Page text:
"Tu g-of-Wa r"
Two candidates or groups of candidates play tug-of-war. An unseen member sets the rope afire in the middle. It burns in two, and all fall down – on the electric carpet, if desired.
"The Thirst" "
This neophyte has asked for a drink of water," a member says. Another member replies that there is no water. "Then we must make water," says the first. Several members urinate in a bowl, making sure that the candidate hears. "It is ready," says a member. "Drink, and quench thy thirst." The candidate is handed a bowlful of warm water and forced to drink it.
This is just a forced pie-eating race, with the candidates' hands bound behind their backs. Other gustatory stunts involve making the blindfolded candidates eat various non- and quasi- edible materials: INITIATION STUNTS suggests ginger ale containing frankfurters and toilet-paper squares.
A candidate is told that he must possess three essentials to be a member: keen vision, a sensitive touch, and an acute sense of smell. An egg is placed in his hand. "What is in your hand?" he is asked. The candidate replies, "An egg." "Correct. Now to test you r sense of smell – is it a good egg or a bad egg?" The candidate answers. "We'll see if you are correct," the member says. He crushes an empty eggshell on the candidate's head and pours some water on it. He rubs the "egg" in the candidate's hair. Another member evil- smelling substance under the candidate's nose.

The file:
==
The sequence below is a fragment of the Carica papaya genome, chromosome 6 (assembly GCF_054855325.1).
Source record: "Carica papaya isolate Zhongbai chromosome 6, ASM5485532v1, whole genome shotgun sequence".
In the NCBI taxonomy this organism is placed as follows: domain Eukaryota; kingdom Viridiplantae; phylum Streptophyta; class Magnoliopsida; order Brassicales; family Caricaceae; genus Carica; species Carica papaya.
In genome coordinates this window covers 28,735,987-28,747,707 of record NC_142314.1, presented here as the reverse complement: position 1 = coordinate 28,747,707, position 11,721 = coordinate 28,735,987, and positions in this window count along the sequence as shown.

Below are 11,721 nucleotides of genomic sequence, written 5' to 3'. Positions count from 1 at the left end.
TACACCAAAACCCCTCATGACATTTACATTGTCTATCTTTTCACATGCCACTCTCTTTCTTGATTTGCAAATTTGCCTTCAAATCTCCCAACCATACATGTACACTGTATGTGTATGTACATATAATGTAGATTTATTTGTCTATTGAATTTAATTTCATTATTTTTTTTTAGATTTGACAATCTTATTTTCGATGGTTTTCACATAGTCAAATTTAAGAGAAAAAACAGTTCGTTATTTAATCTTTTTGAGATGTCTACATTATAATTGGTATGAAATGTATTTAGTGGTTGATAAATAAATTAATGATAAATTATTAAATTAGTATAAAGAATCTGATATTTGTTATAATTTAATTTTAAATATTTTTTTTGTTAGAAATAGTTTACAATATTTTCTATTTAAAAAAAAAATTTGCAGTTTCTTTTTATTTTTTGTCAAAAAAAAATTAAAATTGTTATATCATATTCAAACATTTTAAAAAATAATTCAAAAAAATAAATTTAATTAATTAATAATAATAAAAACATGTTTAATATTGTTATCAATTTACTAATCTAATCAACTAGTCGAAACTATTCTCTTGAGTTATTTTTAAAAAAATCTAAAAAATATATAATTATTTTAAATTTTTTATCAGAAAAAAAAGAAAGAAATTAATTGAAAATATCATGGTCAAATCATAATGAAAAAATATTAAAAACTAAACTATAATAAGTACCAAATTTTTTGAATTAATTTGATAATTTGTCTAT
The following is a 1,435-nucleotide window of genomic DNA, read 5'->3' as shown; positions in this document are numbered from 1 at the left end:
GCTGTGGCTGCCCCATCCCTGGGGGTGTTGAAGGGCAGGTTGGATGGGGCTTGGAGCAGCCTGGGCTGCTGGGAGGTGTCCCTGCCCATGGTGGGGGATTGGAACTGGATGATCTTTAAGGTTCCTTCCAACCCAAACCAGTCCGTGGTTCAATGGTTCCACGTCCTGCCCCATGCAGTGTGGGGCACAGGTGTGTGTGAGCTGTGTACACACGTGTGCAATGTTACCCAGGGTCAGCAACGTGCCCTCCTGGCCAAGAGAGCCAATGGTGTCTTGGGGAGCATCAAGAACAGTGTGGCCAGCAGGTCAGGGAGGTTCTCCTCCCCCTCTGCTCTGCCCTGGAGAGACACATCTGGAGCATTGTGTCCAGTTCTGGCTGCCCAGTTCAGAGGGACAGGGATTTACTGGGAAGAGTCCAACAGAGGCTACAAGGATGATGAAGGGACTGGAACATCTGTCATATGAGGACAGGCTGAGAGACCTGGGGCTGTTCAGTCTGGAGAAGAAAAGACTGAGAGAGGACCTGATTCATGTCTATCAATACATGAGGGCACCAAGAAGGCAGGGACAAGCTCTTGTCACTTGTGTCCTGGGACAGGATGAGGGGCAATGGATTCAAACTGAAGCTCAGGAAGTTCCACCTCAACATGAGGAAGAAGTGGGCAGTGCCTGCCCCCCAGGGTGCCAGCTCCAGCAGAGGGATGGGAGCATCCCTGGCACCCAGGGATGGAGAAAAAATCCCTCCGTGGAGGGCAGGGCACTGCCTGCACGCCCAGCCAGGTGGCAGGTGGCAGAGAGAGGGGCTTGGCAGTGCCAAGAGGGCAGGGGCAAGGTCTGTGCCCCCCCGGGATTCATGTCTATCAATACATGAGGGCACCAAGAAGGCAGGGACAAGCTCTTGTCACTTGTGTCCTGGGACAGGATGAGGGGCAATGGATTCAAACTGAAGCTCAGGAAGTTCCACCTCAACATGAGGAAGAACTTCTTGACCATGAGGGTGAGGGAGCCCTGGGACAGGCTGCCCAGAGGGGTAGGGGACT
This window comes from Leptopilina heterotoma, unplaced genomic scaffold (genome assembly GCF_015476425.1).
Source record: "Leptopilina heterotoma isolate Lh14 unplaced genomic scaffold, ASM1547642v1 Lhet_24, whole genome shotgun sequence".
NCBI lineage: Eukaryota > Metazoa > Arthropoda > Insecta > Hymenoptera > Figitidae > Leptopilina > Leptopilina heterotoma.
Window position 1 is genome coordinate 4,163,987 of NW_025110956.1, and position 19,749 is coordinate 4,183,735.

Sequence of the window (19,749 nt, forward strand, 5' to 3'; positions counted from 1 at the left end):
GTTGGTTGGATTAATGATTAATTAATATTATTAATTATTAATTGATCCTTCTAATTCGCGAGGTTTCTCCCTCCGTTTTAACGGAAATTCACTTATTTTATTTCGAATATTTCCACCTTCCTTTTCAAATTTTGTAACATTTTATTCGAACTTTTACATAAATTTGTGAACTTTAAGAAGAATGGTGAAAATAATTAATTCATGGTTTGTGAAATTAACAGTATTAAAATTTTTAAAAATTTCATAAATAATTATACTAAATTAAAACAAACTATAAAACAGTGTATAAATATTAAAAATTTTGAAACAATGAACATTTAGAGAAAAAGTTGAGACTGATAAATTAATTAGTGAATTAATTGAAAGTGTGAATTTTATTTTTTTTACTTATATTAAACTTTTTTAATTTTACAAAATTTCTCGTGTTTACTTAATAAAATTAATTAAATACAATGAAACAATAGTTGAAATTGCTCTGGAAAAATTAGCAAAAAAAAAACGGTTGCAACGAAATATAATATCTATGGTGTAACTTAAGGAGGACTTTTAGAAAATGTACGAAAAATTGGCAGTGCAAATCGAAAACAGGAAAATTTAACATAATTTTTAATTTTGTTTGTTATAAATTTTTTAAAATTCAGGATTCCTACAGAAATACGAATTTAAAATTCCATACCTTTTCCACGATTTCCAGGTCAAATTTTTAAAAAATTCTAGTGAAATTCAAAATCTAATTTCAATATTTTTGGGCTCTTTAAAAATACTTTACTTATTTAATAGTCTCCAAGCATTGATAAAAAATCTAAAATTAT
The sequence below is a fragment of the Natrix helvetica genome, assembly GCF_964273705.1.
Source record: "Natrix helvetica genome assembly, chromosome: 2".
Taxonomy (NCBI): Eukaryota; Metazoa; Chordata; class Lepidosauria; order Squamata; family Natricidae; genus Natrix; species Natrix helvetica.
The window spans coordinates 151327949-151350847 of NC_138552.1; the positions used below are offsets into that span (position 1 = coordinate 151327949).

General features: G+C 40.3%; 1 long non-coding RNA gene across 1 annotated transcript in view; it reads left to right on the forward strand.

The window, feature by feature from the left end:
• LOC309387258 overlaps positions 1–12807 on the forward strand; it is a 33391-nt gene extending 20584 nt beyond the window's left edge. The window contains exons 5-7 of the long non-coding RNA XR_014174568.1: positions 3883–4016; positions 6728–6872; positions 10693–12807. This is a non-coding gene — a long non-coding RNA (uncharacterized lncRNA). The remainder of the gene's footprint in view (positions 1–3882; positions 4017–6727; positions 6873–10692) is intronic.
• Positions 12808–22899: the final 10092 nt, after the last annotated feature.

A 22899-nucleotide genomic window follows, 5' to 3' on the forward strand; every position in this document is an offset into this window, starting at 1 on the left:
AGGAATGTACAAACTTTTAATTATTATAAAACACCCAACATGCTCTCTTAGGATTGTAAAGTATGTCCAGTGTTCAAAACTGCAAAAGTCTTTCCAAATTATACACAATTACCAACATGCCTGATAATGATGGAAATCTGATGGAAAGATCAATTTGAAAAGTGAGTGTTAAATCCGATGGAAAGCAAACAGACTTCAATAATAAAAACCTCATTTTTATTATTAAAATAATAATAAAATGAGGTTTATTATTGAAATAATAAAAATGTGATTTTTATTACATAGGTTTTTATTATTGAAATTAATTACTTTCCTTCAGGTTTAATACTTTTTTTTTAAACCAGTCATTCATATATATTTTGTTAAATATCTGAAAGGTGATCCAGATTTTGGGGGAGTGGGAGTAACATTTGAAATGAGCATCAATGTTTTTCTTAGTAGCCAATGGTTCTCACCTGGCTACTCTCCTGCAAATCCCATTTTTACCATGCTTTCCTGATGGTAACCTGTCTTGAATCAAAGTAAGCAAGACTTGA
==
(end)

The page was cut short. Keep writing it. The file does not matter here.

"The Trained Dog"
A candidate is told that he must meet Fido, the trained dog. An authentic dog is brought in. "Fido snarls at neophytes and sometimes bites them in the calf of the leg," a member warns. Another pinches the candidate's leg. The dog is placed in the candidate's lap. The initiation ceremony proceeds with another candidate so that the first believes that attention has shifted from him. A member sneaks up on the candidate with the dog and trickles some warm water in his lap. He may also hold a smell bottle under the
candidate's nose. "Naughty Fido!" all scold.
A variation is the "Bung Hole Test," a standard feature of Shriner initiations. No dog is required. Two blindfolded candidates are directed to opposite ends of a barrel or large metal cylinder lying on its side. They are told to crawl into the barrel or cylinder. The candidates bump heads in the middle. Outside, a lodge member yelps like a dog. Someone sprinkles warm water on the candidates' faces through a hole. A member yells, "Get that dog out of there! It just pissed in his face.!"
"The Sacred Stone"
The candidate is told that a "sacred stone" is near his feet. He must make a sign of deference by bending over and placing his forehead as close to the ground as possible. When the candidate bends over, a member paddles
him with a paddle containing an exploding cartridge. "The Little Rose" test is the same thing, only the candidate is told to pick a flower.
"The North Pole"
Candidates are forced to climb a greased pole while members paddle them. Afterward, a member hands a candidate a piece of ice: "Here is your share of the North Pole. Hold on to it as long as you can, and pass it on."
"Molten Lead Test"
A member warns the candidate that the next test may be dangerous if not performed carefully. Proof of a candidate's courage and faith in the order is required, the member explains. "Is the lead good and hot?" he asks